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"Alice in Wonderland" in Adaptation: What Makes it so Difficult?

Lewis Carroll’s nonsense novel has seen endless variation in adaption across all forms of media, but how many of these are actually successful? Look at both the more faithful adaptions (Disney, the 1999 TV Movie), and the "darker" or somehow radically different ones (American McGee’s Alice, The Looking Glass Wars). Compare some of the adaptions which are similar in tone, like Tim Burton’s recent film and American McGee, or the Disney film and the TV Movie, with an eye for determining, which one does what it’s trying to do better (e.g., a faithful translation from book to film, a darker take), while examining what makes adaptation of this novel so difficult.

  • One of my favorite adaptations is actually the 1999 TV movie. That's likely an incredibly nostalgia-based opinion since I watched it a lot during my early childhood. Nevertheless, it's one of my favorites because it still retains the intelligence of the book. I wasn't a huge fan of the Tim Burton version (although I still haven't seen the sequel yet) since it was more of a fantasy action-adventure story involving good versus evil. For me, it lacked a bit of Lewis Carroll's signature wit whereas the 1999 version did a good job of showing just how ridiculous and nonsensical the adult world can be through the eyes of a child. – aprosaicpintofpisces 4 months ago
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  • You could also reference the difficulties of crafting a screenplay, which follows many story rules, compared to the wandering nature of Alice in Wonderland. Think of The Wizard of Oz--it has a similar path, but the character journey and story structure are quite traditional. ALICE takes more liberties. – Nate Océan 4 days ago
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Who is Rey? The identity of the newest hero in the Star Wars universe.

Using the hints in the movie ,Star Wars the Force Awakens, suggest possibilities who the character Rey is and what could be her possible origin. She appears to be the main character in the story and there are a few obvious possibilities who she really is. This would be an interesting topic to explore because the question as to her identity is a mystery thus far.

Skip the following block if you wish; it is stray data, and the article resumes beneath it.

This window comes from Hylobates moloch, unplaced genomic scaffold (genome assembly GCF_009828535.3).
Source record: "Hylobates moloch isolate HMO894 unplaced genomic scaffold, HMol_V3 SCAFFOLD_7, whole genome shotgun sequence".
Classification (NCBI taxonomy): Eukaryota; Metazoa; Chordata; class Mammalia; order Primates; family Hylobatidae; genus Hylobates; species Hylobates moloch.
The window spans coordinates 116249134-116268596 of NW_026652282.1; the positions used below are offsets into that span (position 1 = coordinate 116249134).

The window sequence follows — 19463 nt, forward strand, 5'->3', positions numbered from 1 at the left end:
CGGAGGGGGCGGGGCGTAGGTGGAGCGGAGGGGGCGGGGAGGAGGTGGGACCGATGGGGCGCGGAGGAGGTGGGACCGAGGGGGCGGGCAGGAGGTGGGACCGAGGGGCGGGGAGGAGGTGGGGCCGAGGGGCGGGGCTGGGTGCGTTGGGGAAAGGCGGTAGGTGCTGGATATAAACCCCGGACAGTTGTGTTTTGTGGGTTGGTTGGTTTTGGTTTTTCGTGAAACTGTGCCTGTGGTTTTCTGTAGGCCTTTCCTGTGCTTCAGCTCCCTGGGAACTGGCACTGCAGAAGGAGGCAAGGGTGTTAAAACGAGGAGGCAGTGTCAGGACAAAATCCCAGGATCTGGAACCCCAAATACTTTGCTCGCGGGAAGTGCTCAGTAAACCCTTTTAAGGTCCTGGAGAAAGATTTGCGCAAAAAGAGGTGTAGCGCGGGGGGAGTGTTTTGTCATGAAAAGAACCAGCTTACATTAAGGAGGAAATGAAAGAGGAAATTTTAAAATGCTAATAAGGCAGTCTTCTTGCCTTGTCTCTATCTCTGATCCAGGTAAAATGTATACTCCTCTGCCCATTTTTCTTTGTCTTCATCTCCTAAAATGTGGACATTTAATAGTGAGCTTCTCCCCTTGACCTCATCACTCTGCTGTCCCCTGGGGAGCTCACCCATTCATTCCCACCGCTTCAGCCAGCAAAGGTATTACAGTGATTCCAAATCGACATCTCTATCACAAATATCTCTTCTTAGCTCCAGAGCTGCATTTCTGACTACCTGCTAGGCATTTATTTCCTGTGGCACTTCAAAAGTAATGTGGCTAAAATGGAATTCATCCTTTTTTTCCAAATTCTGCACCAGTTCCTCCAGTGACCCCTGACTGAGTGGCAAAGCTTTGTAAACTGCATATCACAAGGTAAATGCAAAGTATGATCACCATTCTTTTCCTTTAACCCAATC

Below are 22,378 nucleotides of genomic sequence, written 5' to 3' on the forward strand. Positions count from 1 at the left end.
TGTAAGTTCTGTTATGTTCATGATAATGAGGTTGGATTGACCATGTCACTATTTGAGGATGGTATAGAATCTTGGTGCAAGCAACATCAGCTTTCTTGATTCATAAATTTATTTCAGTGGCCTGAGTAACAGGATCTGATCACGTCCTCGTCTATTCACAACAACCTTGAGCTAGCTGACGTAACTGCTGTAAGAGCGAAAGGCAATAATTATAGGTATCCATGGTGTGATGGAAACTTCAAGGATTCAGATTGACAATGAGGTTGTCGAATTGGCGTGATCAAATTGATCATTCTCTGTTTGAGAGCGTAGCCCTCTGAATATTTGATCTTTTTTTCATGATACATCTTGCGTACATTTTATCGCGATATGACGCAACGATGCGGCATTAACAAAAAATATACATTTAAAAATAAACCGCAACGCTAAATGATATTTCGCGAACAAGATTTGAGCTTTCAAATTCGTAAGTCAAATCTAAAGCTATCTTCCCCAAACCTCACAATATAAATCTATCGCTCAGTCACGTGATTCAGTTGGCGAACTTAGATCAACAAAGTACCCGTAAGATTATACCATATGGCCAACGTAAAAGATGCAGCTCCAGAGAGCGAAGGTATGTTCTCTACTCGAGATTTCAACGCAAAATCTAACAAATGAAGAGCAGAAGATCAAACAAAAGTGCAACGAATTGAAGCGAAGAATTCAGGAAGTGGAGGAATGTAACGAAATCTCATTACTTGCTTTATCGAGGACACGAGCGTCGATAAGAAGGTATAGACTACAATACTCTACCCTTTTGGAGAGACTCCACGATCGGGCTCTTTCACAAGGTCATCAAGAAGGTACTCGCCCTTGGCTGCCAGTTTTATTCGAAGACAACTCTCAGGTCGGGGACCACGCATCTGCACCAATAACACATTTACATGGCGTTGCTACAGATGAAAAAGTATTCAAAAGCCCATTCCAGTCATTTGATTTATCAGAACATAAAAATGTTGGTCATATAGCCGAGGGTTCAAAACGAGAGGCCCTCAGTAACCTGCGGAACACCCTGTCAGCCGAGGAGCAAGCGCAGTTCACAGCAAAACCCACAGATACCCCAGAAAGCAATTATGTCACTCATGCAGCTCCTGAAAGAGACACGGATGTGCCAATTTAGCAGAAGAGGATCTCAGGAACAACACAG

• I feel like this has been the most talked about thing since the movie came out. It's such a big mystery, with many fans divided on who she's related to. Is she a Skywalker? I've also heard things about her being related to Obi-Wan Kenobi. And what is the importance of her family? Do you think it's a good idea that she's related to some other main character? – thewyverary 10 months ago
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  • Hopefully Rey doesn't become another River Song, where the question is asked and teased so much that eventually the audience no longer cares. – J.P. Shiel 10 months ago
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  • Another area you could think about is what is the significance of discussions related to her birth and genealogy?How would Rey as a character change if she was a Skywalker, a Kenobi or from a brand new bloodline. Would the viewer's view of the character change drastically based off the revelations of her identity/parentage. – SeanGadus 3 months ago
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  • If one wanted to get philosophical, one might address first, the speculation, but next, the reason behind it. Why do people care about her origins? Because they're a JJ Abrams 'mystery box'? They're never hinted to be relevant to THE story, just HER backstory. Because lineage matters in Star Wars? Because lineage matters in real life? Because of ESB? Will the solved mystery be underwhelming? Because of speculation?I tend to see a lot of guessing the 'truth' in fictional works, but haven't been able to determine what makes us seek it. Will Rey be a better/worse character if 'hey, her dad is Luke' and it holds no other significance.I dunno'... I guess this is a small part of a larger narrative: audiences prioritize plot when there's so much more in a story. Meditate on it if you desire. – m-cubed 3 months ago
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Amadeus and the Mark of Cain

Juxtapose the Biblical story of Cain and Abel with Milos Forman’s film Amadeus. Posit that the relationship between Salieri and Mozart mirrors the relationship between Cain and Abel.

Salieri perceives that God has betrayed his faith by granting more talent to Mozart, similar to the ways in which Cain feels that God has given Abel the upper hand. While Mozart’s cause of death was not murder, Salieri repeatedly expresses a desire to kill him. Salieri also spends so much time manipulating Mozart, while Mozart spends most of his time composing; similar to the work ethic of Cain and Abel.

At the end of the film, Salieri attempts to play God by "absolving" himself and his fellow psych ward inmates, much like Cain tries to play God by taking away a life.

  • Sorry I didn't mean to mark that as fixed, I just wanted to thank you for the note. I thought I was so witty and original for thinking of this! In all honesty, I'd much rather explore a different topic based on this recent discovery. But I'm glad you told me about this research. I'm reading the article now! – DrownSoda 4 weeks ago
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  • Unfortunately, I haven't seen Amadeus, but this makes me want to check it out. :) – Stephanie M. 4 weeks ago
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  • Genius! You have a talent for seeing connections. – Munjeera 3 weeks ago